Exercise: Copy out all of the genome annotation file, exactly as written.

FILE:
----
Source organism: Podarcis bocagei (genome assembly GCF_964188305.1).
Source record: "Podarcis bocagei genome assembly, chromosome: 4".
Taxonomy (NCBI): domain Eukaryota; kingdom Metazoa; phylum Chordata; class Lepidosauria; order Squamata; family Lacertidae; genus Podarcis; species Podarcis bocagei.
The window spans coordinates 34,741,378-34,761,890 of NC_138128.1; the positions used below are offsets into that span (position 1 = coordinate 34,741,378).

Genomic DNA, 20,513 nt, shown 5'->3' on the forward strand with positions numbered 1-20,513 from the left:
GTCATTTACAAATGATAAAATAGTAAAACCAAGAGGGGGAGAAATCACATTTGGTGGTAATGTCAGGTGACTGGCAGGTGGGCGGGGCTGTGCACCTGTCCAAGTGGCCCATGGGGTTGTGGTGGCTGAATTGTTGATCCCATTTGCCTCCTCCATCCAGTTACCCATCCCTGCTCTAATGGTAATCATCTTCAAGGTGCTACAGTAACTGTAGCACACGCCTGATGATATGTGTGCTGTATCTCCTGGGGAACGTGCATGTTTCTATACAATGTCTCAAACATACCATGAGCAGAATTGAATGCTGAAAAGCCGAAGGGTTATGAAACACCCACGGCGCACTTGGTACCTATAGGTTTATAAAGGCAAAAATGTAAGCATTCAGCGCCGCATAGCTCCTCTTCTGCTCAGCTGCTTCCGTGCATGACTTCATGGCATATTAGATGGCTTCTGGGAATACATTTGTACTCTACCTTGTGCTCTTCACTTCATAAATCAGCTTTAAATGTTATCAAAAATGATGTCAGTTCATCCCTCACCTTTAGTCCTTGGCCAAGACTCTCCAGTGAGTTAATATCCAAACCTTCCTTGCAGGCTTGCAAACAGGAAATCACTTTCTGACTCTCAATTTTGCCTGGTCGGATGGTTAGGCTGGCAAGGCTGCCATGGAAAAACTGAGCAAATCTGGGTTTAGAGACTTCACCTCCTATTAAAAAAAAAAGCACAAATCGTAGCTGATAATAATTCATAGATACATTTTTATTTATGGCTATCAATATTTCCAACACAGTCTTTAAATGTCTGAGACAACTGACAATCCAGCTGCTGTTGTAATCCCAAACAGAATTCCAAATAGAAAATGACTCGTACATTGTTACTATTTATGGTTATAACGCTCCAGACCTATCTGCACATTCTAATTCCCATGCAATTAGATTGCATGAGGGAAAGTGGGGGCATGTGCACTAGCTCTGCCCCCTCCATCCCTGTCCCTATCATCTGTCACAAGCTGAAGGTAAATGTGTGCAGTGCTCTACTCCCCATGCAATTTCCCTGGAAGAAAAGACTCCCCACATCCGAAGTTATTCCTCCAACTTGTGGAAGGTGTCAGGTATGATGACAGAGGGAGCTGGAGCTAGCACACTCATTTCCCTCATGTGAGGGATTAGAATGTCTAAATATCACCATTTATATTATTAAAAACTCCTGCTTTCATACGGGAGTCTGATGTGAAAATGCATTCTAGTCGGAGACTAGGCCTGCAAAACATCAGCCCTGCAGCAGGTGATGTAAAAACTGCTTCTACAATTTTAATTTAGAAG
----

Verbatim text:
Source organism: Podarcis bocagei (genome assembly GCF_964188305.1).
Source record: "Podarcis bocagei genome assembly, chromosome: 4".
Taxonomy (NCBI): domain Eukaryota; kingdom Metazoa; phylum Chordata; class Lepidosauria; order Squamata; family Lacertidae; genus Podarcis; species Podarcis bocagei.
The window spans coordinates 34,741,378-34,761,890 of NC_138128.1; the positions used below are offsets into that span (position 1 = coordinate 34,741,378).

Genomic DNA, 20,513 nt, shown 5'->3' on the forward strand with positions numbered 1-20,513 from the left:
GTCATTTACAAATGATAAAATAGTAAAACCAAGAGGGGGAGAAATCACATTTGGTGGTAATGTCAGGTGACTGGCAGGTGGGCGGGGCTGTGCACCTGTCCAAGTGGCCCATGGGGTTGTGGTGGCTGAATTGTTGATCCCATTTGCCTCCTCCATCCAGTTACCCATCCCTGCTCTAATGGTAATCATCTTCAAGGTGCTACAGTAACTGTAGCACACGCCTGATGATATGTGTGCTGTATCTCCTGGGGAACGTGCATGTTTCTATACAATGTCTCAAACATACCATGAGCAGAATTGAATGCTGAAAAGCCGAAGGGTTATGAAACACCCACGGCGCACTTGGTACCTATAGGTTTATAAAGGCAAAAATGTAAGCATTCAGCGCCGCATAGCTCCTCTTCTGCTCAGCTGCTTCCGTGCATGACTTCATGGCATATTAGATGGCTTCTGGGAATACATTTGTACTCTACCTTGTGCTCTTCACTTCATAAATCAGCTTTAAATGTTATCAAAAATGATGTCAGTTCATCCCTCACCTTTAGTCCTTGGCCAAGACTCTCCAGTGAGTTAATATCCAAACCTTCCTTGCAGGCTTGCAAACAGGAAATCACTTTCTGACTCTCAATTTTGCCTGGTCGGATGGTTAGGCTGGCAAGGCTGCCATGGAAAAACTGAGCAAATCTGGGTTTAGAGACTTCACCTCCTATTAAAAAAAAAAGCACAAATCGTAGCTGATAATAATTCATAGATACATTTTTATTTATGGCTATCAATATTTCCAACACAGTCTTTAAATGTCTGAGACAACTGACAATCCAGCTGCTGTTGTAATCCCAAACAGAATTCCAAATAGAAAATGACTCGTACATTGTTACTATTTATGGTTATAACGCTCCAGACCTATCTGCACATTCTAATTCCCATGCAATTAGATTGCATGAGGGAAAGTGGGGGCATGTGCACTAGCTCTGCCCCCTCCATCCCTGTCCCTATCATCTGTCACAAGCTGAAGGTAAATGTGTGCAGTGCTCTACTCCCCATGCAATTTCCCTGGAAGAAAAGACTCCCCACATCCGAAGTTATTCCTCCAACTTGTGGAAGGTGTCAGGTATGATGACAGAGGGAGCTGGAGCTAGCACACTCATTTCCCTCATGTGAGGGATTAGAATGTCTAAATATCACCATTTATATTATTAAAAACTCCTGCTTTCATACGGGAGTCTGATGTGAAAATGCATTCTAGTCGGAGACTAGGCCTGCAAAACATCAGCCCTGCAGCAGGTGATGTAAAAACTGCTTCTACAATTTTAATTTAGAAG